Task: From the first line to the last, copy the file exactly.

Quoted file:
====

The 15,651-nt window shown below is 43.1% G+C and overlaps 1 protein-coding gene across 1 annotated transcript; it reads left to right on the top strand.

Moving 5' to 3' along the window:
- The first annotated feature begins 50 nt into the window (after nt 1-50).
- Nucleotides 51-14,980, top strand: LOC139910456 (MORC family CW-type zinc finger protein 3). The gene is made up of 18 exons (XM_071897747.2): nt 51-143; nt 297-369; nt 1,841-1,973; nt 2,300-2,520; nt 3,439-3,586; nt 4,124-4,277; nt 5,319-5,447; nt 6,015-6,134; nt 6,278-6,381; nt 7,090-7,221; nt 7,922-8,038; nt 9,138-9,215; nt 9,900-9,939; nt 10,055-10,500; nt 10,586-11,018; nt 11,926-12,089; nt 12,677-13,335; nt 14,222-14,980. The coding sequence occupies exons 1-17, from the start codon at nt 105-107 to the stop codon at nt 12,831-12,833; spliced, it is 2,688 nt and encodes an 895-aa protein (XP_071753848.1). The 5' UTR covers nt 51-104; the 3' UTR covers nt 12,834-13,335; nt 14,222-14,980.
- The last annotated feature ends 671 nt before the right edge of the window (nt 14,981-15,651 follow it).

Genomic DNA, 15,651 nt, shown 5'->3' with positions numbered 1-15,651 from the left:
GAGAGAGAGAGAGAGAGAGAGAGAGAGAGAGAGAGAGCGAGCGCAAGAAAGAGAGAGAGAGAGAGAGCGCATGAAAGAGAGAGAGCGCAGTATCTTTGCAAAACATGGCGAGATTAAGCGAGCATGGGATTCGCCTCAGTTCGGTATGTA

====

The 15,651-nt window shown below is 43.1% G+C and overlaps 1 protein-coding gene across 1 annotated transcript; it reads left to right on the top strand.

Moving 5' to 3' along the window:
- The first annotated feature begins 50 nt into the window (after nt 1-50).
- Nucleotides 51-14,980, top strand: LOC139910456 (MORC family CW-type zinc finger protein 3). The gene is made up of 18 exons (XM_071897747.2): nt 51-143; nt 297-369; nt 1,841-1,973; nt 2,300-2,520; nt 3,439-3,586; nt 4,124-4,277; nt 5,319-5,447; nt 6,015-6,134; nt 6,278-6,381; nt 7,090-7,221; nt 7,922-8,038; nt 9,138-9,215; nt 9,900-9,939; nt 10,055-10,500; nt 10,586-11,018; nt 11,926-12,089; nt 12,677-13,335; nt 14,222-14,980. The coding sequence occupies exons 1-17, from the start codon at nt 105-107 to the stop codon at nt 12,831-12,833; spliced, it is 2,688 nt and encodes an 895-aa protein (XP_071753848.1). The 5' UTR covers nt 51-104; the 3' UTR covers nt 12,834-13,335; nt 14,222-14,980.
- The last annotated feature ends 671 nt before the right edge of the window (nt 14,981-15,651 follow it).

Genomic DNA, 15,651 nt, shown 5'->3' with positions numbered 1-15,651 from the left:
GAGAGAGAGAGAGAGAGAGAGAGAGAGAGAGAGAGAGCGAGCGCAAGAAAGAGAGAGAGAGAGAGAGCGCATGAAAGAGAGAGAGCGCAGTATCTTTGCAAAACATGGCGAGATTAAGCGAGCATGGGATTCGCCTCAGTTCGGTATGTA